Defining a stem cell niche.

Seeking to understand how hematopoietic stem cells (HSCs) are governed by the bone marrow, the Scadden lab used engineered mice to demonstrate that specific bone mesenchymal cells alter HSC function in vivo. These data [co-published with data from Prof. Linheng Li’s lab, Stowers Institute] were the first experimental validation of the niche hypothesis in mammals. Since, the Scadden lab has defined molecular regulators at the interface of stem cells and their niche and (with Prof. Charles Lin) pioneered methods to reveal the microanatomy of HSC niches in live animals.

View Publications Below…

Biologic and medical implications of the bone marrow niche.

The stem cell niche represents a means by which tissue needs are transmitted to individual stem cells under homeostatic and stress conditions. The Scadden lab demonstrated that modifications of the niche pharmacologically can alter regenerative outcomes with transplantation. Further, the Scadden lab showed that primary genetic alterations in niche cells can result in hematopoietic dysplasia and neoplasia including frank leukemia. These findings indicate that the niche can be therapeutically targeted and that it can be central to the initiation of malignancy.

View Publications Below…

Hematopoietic stem cells have clone-specific epigenetically scripted behaviors and limited plasticity.

Using fluorescent tagging of endogenous HSC, the Scadden lab showed that stem cells have clone-specific functional characteristics governed by epigenetic programming. These data rebut the notion that HSC are a highly plastic population of cells whose response is shaped by exogenous triggers. Rather, they are a heterogeneous collection of diversely functioning cells. Depending on how physiologic challenges alter specific clonal responses and clonal diversity will affect host resilience or vulnerability to stress.

View Publications Below…

HSC localization cues can be defined and manipulated to alter hematopoietic outcomes.

Scadden lab demonstrated that downregulation of CXCR4 led to massive movement of HSC from the bone marrow to the blood. This was the first documentation of the ability to mobilize stem cells through pharmacologic modification of CXCR4. Since, the Scadden lab has defined other molecules important in the trafficking of HSC such as G-alpha-s, the calcium sensing receptor and heparan sulfates. Two of these three findings have resulted in clinical trials or drugs. Further, the Scadden lab showed that specific immunotoxins efficiently condition for HSC transplant with minimal toxicity, a technonlogy now being commercially advanced for non-malignant hematologic disease and gene therapy.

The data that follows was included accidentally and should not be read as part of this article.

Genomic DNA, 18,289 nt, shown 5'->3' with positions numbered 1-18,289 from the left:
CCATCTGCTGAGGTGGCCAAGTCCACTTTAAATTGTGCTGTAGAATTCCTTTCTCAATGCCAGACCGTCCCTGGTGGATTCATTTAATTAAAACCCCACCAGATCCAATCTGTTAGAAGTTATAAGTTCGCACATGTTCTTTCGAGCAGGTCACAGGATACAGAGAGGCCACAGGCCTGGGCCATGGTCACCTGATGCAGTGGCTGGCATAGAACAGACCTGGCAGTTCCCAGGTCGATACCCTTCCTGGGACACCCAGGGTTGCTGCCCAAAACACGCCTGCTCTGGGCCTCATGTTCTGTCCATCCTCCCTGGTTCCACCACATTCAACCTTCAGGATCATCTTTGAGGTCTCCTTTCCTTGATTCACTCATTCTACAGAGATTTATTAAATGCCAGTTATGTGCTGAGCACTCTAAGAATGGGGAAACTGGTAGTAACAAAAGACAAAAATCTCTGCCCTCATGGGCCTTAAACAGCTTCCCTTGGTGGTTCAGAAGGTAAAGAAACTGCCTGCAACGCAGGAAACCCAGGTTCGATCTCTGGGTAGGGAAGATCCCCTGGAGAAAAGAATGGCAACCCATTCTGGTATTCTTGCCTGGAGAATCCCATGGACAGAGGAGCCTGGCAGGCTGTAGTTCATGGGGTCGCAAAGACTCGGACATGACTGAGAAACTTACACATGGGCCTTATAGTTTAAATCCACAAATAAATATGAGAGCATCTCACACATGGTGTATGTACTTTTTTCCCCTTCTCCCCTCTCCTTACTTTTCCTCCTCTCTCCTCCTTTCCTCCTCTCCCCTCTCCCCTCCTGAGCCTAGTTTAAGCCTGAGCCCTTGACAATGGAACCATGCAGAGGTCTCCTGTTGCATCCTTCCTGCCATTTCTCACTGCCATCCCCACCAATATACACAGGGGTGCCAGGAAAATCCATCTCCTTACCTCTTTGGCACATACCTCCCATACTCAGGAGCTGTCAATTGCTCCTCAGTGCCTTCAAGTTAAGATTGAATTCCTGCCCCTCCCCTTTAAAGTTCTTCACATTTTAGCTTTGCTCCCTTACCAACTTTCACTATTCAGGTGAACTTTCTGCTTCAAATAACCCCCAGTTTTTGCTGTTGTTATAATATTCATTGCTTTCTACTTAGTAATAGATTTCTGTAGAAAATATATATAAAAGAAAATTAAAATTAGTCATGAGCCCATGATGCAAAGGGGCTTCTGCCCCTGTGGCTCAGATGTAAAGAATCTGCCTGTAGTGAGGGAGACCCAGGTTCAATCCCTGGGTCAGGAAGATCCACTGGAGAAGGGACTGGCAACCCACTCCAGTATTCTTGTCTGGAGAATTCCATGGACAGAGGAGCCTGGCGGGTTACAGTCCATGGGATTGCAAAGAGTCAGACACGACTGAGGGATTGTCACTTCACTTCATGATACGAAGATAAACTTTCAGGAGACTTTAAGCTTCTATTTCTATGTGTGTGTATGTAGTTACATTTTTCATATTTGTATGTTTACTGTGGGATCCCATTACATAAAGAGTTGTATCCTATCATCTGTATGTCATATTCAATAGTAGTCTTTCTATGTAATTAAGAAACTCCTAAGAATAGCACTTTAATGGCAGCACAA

View Publications Below…

Molecular regulators of HSC quiescence and unique metabolic dependencies of myeloid malignancies.

The Scadden lab assessed and demonstrated distinct molecular control of cell cycling in stem and progenitor cells [note: the standard assays of the time are now recognized as informative of progenitor, not stem cell function]. They thereby demonstrated that HSC quiescence is necessary for long-term stem cell preservation and that targeting specific CDKI could have differential effects on HSC function. Further, the Scadden lab demonstrated distinctive metabolic dependencies of stem and progenitor cells that their malignant counterparts are far more vulnerable to metabolic perturbations, offering potential therapeutic windows now being tested in clinical trials.

View Publications Below…

HSCs are a sanctuary from HIV infection and stem cell transplant effectively treats AIDS related lymphomas.

To assess the impact of HIV on HSCs, Scadden developed a function-based stem cell isolation method for human stem cells and determined that they are resistant to HIV-1 infection despite co-receptor expression. Scadden then designed and oversaw the first U.S. multi-center autologous stem cell transplantation trial in AIDS patients and conducted gene therapy studies in AIDS patients.

View Publications Below…

Non-Traditional Roles of Blood and Bone Marrow

View Publications Below…

Therapeutic targeting of a stem cell niche

Therapeutic targeting of a stem cell niche Adams GB, Martin RP, Alley IR, Chabner KT, Cohen KS, Calvi LM, Kronenberg HM, Scadden DT Abstract The specialized microenvironment or niche where stem [...]